BOULDER COUNTY - One month ago, Jeremy Barnes was sitting in his home with his wife Kelila when their lives took a turn they did not expect.
"We couldn't sleep Wednesday night, I guess the night of the 11th because the water was so noisy," Barnes said. "It had been raining for three days before the big wall of water came."
The rising Left Hand Creek started flowing onto his property near the intersection of Middle Fork Road and Highway 36 about four miles north of Boulder. Barnes and his wife tried to escape, but it was too late. They could not get out.
"Just so scared," Barnes said. "Backing further and further up the hill which us further and further away from the road watching the water just come towards us."
They called 9-1-1 and had to eventually be rescued by firefighters. Eight days later, because of the high water, they finally returned to their home to find that the creek flowed directly into their home.
"Five-and-half, six feet of mud solid all the way through the outbuildings," Barnes said.
One month later, he is trying to rebuild and restore.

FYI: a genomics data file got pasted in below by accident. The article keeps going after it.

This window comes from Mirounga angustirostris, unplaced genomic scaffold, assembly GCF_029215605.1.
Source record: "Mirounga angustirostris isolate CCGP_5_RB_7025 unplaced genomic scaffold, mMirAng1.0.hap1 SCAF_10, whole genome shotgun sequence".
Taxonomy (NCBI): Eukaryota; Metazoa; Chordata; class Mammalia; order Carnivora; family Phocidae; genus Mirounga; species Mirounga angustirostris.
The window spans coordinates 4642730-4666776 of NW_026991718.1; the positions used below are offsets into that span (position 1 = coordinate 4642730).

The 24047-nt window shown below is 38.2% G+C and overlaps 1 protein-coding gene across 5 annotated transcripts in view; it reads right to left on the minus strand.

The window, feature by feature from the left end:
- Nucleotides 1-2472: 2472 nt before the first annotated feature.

"I was really surprised to see that it wasn't like this on the inside," Barnes said, referring to a thick layer of silt and rocks deposited around his property. "I'm pretty startled that we were able to save the structure."
Barnes lives near the entrance of Crest View Estates, which had been cut off from the main road by the flood waters for a brief time. The Left Hand Creek swelled about 15 feet higher than normal, flowing over the bridge on Highway 36 and about 4 feet high on the rock sign marking the entrance to the subdivision.
Richard Blanchette is the president of the Crest View Estates Residents' Group. Friday, he was working on trying dig out different parts of the Crest View sign. He knows its minor compared to what people like Barnes are dealing with. But, he believes it's still important.
"Every little step toward normality, I think it makes people feel like we're getting somewhere," Blanchette said.
Blanchette is one of a large group of neighbors and volunteers who are helping Barnes and other flooded out residents.
"We're kind of just taking a step at a time," Blanchette said. "Everybody's been real good about helping each other."
Barnes says he is very grateful that people have rallied to support he and his wife.
"We've had hundreds of people out here over the last three weeks that we've been back to work," Barnes said. "We've probably had 350 different volunteers."
Though, it's been a month, the work is just beginning for Barnes. He and his wife have a fundraiser set up because they cannot cover all the expenses. If you want to find out more click here: http://www.youcaring.com/help-a-neighbor/colorado-flood-support-for-jeremy-barnes-and-kelila-rose/89644 .
"It'll probably be a year and hundreds of thousands of dollars we don't have right now," Barnes said.
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